Wildlife conservation may not be the first topic that comes to mind when thinking about hunting, but now it can be.
Hunting and hunters usually have get a bad rap when it comes to wildlife conservation, but hunting is actually a form of wildlife conservation in itself.
Hunting helps maintain population levels not only in the forest but also around other areas with human activity, land use, and available habitats.
Hunting can help limit deer browsing in agricultural areas and cut down on deer-car collisions. Hunting can even lead to your garden being eaten less.
Specialists can use the number of deer or other wildlife harvested each year to determine where the population stands in terms of numbers.
For example, if they see a spike in doe population, they can encourage hunters to harvest does and even balance the doe to buck population. If too many of one kind of species is harvested, they can adjust the limit hunters are allowed to harvest and let the population recover a little bit.
The Pittman-Robertson Act
The Pittman-Robertson Act, also known as the Federal Aid in Wildlife Restoration Act, was established in 1937. The Act created an excise tax on guns, ammo, bows, arrows, and other hunting equipment.
This tax is built into the price of hunting-related items and the money is then allocated to state wildlife agencies. Wildlife agencies can use the money to conduct research for wildlife reintroductions or to improve wildlife habitats.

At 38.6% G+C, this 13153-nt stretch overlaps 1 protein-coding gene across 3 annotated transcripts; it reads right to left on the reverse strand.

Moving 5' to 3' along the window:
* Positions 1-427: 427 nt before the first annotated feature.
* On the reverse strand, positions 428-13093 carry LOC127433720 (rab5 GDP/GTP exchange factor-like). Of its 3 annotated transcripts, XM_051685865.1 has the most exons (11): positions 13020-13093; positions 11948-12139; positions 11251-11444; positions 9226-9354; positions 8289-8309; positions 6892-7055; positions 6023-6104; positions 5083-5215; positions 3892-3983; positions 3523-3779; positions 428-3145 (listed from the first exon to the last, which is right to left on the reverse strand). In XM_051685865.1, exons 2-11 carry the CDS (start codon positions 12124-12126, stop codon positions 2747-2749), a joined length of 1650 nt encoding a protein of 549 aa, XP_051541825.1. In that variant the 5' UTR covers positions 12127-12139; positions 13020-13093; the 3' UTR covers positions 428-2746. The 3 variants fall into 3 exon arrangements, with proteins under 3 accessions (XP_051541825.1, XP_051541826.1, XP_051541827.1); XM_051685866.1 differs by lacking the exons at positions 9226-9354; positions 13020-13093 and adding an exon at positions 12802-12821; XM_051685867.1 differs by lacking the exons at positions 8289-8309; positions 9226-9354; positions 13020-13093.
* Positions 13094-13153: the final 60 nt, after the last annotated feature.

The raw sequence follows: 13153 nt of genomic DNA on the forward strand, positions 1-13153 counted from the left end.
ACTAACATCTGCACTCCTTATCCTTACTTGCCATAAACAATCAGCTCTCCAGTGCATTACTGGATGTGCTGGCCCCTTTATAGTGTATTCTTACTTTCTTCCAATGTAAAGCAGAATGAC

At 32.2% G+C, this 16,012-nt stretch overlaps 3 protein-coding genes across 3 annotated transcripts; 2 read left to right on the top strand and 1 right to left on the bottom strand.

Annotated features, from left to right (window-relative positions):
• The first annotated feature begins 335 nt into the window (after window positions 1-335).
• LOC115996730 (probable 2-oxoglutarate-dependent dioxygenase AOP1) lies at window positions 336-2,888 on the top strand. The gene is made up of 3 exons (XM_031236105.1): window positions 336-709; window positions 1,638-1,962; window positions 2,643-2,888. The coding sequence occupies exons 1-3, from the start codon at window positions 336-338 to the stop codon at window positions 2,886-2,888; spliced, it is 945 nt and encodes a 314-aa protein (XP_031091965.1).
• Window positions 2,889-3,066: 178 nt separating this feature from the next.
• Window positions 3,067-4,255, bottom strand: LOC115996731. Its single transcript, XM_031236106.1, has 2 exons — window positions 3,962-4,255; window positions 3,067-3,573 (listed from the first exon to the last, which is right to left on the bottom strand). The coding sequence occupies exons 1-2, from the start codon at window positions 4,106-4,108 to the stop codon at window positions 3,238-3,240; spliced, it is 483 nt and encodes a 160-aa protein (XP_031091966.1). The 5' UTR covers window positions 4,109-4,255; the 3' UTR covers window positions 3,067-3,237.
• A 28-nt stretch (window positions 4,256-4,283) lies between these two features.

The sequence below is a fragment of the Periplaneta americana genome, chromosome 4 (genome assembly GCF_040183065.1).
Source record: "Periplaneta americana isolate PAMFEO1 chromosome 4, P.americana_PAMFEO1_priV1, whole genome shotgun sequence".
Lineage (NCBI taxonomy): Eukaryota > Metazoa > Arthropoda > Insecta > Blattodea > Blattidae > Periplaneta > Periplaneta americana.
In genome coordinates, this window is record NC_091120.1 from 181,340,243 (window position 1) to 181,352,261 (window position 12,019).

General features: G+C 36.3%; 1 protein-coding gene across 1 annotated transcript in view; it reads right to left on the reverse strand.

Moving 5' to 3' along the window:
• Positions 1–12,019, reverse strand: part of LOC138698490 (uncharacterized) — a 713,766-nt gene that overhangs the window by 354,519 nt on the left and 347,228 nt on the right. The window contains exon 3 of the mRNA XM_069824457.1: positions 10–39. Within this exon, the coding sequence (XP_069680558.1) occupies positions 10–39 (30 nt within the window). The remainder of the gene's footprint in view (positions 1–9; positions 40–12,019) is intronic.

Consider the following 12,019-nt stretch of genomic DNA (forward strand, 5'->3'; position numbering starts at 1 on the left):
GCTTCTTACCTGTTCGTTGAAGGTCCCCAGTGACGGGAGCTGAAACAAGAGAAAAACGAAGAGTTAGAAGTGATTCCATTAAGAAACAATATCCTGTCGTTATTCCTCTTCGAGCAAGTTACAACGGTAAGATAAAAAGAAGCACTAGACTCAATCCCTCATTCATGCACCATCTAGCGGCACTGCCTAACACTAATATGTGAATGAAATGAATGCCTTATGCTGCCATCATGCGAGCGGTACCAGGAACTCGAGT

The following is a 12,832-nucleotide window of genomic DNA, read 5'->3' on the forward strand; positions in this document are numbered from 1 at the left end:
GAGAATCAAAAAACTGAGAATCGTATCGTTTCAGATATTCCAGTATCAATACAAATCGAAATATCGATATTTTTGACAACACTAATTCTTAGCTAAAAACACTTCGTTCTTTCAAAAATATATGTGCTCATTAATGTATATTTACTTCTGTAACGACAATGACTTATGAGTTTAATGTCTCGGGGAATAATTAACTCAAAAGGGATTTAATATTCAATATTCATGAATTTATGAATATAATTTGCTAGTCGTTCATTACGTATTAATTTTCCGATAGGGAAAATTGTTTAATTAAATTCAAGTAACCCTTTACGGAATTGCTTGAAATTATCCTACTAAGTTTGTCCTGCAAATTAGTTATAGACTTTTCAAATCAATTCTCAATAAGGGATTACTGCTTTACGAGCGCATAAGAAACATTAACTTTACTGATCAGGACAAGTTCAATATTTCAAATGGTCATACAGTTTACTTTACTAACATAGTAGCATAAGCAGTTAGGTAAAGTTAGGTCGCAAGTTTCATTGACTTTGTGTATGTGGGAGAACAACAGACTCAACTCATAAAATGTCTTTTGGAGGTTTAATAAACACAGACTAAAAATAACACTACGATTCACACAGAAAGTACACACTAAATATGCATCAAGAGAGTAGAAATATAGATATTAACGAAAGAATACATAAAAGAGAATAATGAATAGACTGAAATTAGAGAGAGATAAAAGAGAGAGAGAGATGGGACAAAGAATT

The money from the Pittman-Robertson tax benefits a huge variety of species including those that are not hunted.
Hunters play an important role in conservation through the Pittman-Robertson Act. In Michigan, hunters contribute 80 percent of the funds for the Department of Natural Resources wildlife management.
Sportsmen’s clubs play an important role in wildlife conservation as well. A lot of them band together and buy, or raise money to conserve, private lands for wildlife habitats. Some partner with federal agencies and conduct significant conservation efforts.
Many sportsmen’s club members also lobby for laws that benefit hunting and shooting and ultimately benefit wildlife.
There are some people that use hunting as a case against wildlife conservation, but in truth, hunting is just one form of wildlife conservation.
Hunters have the power to affect wildlife population levels for the better and they provide a great deal of money for endless wildlife conservations efforts such as research and habitat improvements.